Contributing to a comprehensive international system
The 2003 amendments to the law make the prosecution for genocide, war crimes and crimes against humanity part of a comprehensive international system that was completed by the establishment of the International Criminal Court. Notwithstanding the general principle maintained in the law that accords universal jurisdiction to Belgian courts even if the suspected perpetrator is not found in Belgium, it is the intention of the Belgian legislature to avoid using such universal jurisdiction in absentia if more appropriate mechanisms are available to obtain justice for the victims. Claims can be transferred to the International Criminal Court. The procedure prescribes that the Minister of Justice in consultation with the Council of Ministers issues an executive order informing the International Criminal Court of its intention. This is not possible for a claim that refers to a crime committed on Belgian territory or that is committed by or against a Belgian national, unless this crime is identical with or connected to a crime for which the International Criminal Court has accepted a claim as admissible. The Belgian courts can regain jurisdiction over the claim if the International Criminal Court does not initiate an investigation or declares the claim inadmissible or outside its jurisdiction.
Transferring a claim to another state is subject to the prevailing jurisdiction of the International Criminal Court, and can be done via two distinct procedures. The first procedure allows the transfer of a claim to a court or tribunal of the state where the crime was committed. Unless the crime was committed in Belgium, the claim can also be transferred to a court or tribunal of the state of which the suspected perpetrator is a national or where the suspected perpetrator can be found. Such a transfer is conditional upon such a court or tribunal respecting basic principles of equity. The second procedure is the transfer to the state of which the suspected perpetrator is a national on the condition that that state criminalizes grave breaches of humanitarian law as defined by Article 1, 1bis and 1ter of the Law and guarantees the right to an equitable trial. Such a transfer is not possible if the victim is a Belgian national or if the crime was committed in Belgium.  Under the second procedure, there is no guarantee that the claim will ever be presented to a court in the transferee state. The decision-making procedure in Belgium for such transfers to a state or to the court or tribunals of a state involves the intervention of the Minister of Justice in consultation with the Council of Ministers.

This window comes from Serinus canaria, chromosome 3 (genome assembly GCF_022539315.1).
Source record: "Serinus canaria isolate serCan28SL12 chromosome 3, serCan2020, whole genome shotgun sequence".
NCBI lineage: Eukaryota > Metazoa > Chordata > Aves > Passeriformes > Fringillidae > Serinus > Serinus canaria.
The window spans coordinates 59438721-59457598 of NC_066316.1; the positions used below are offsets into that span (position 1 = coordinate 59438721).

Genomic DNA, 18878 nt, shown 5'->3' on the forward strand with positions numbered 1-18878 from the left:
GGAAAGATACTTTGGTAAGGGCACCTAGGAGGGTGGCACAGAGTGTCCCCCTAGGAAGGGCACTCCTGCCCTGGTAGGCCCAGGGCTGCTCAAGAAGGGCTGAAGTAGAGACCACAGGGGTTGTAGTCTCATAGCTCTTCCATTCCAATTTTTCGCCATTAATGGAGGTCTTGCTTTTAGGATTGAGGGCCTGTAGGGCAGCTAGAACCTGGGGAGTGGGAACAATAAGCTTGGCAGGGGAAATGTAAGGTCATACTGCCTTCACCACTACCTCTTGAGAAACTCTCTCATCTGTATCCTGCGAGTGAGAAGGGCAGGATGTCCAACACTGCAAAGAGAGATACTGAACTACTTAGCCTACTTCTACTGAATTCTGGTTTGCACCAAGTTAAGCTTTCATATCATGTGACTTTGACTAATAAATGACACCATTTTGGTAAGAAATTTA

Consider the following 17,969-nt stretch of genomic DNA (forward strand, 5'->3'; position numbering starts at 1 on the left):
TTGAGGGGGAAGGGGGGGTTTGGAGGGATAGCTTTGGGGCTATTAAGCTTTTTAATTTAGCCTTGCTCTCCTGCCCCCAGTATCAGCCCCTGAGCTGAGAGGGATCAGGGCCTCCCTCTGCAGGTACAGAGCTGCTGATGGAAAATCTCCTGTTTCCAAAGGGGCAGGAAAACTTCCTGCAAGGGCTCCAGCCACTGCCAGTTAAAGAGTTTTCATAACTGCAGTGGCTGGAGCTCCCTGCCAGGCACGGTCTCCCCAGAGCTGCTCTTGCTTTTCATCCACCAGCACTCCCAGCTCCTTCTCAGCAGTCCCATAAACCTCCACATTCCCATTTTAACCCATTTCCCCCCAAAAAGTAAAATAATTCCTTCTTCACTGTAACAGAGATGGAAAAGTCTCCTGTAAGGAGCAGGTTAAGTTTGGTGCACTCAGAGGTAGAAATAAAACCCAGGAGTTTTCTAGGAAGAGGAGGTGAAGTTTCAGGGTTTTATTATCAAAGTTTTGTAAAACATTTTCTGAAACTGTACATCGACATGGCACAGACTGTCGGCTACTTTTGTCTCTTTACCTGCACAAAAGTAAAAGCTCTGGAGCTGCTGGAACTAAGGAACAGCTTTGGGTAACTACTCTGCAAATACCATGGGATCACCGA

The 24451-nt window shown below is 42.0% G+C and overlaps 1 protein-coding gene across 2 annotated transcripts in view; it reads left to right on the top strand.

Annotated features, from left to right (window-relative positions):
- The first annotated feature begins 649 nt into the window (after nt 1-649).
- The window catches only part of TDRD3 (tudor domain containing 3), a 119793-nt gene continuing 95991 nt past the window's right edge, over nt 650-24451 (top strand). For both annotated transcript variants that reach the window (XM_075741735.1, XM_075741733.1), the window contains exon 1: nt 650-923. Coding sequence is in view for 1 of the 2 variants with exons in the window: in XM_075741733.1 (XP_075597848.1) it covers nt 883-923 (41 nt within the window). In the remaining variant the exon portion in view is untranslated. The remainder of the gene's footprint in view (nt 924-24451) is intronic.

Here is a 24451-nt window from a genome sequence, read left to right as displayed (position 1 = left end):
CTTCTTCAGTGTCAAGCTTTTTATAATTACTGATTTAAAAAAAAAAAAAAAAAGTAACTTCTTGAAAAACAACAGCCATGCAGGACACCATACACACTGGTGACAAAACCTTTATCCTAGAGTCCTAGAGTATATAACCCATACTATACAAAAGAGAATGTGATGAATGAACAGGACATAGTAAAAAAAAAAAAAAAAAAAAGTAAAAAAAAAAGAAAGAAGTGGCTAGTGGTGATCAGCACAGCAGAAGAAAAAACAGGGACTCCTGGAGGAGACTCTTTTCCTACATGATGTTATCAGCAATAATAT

A national law in line with accepted definitions of international crimes
Taking into account the rapid entry into force of the Statute of the International Criminal Court and the definitions of crimes used in this instrument, it became necessary to amend the law and adapt its definitions to the new international instruments. The entry into force of the Rome Statute required cooperation between Belgium, the International Criminal Court and other countries that might exercise jurisdiction. The descriptions of the crimes in the 2003 amendments (Article 1) are parallel with those in the Rome Statute. Even though the Rome Statute was the main source of inspiration for the amendments, certain other international instruments were also taken into account such as the second protocol of the 1954 Hague Convention for the Protection of Cultural Property in the Event of Armed Conflict.
The 2003 amendments of the Belgian law limited the scope of the law by incorporating the judgment of the International Court of Justice and by basing its definitions on international instruments. Nevertheless, the amended law has led to diplomatic tension between Belgium and some of the countries with which it maintains good relations. Specifically, strong pressures from Israel and the United States have led to a decision of the incumbent Belgian Government to introduce a new series of amendments that require a clear link with Belgium before a Belgian court can accept jurisdiction. The future law will be based on the nationality principle, allowing Belgian courts to accept cases where the perpetrator is a Belgian national or normally resides in Belgium. A claim can be also be accepted on the passive personality principle allowing Belgian courts to accept cases where the victim is a Belgian national or has resided in Belgium for at least three years. Moreover, a claim will only be accepted if the suspected perpetrator is a national of a country that does not criminalize genocide, war crimes and crimes against humanity or that cannot guarantee a fair trial.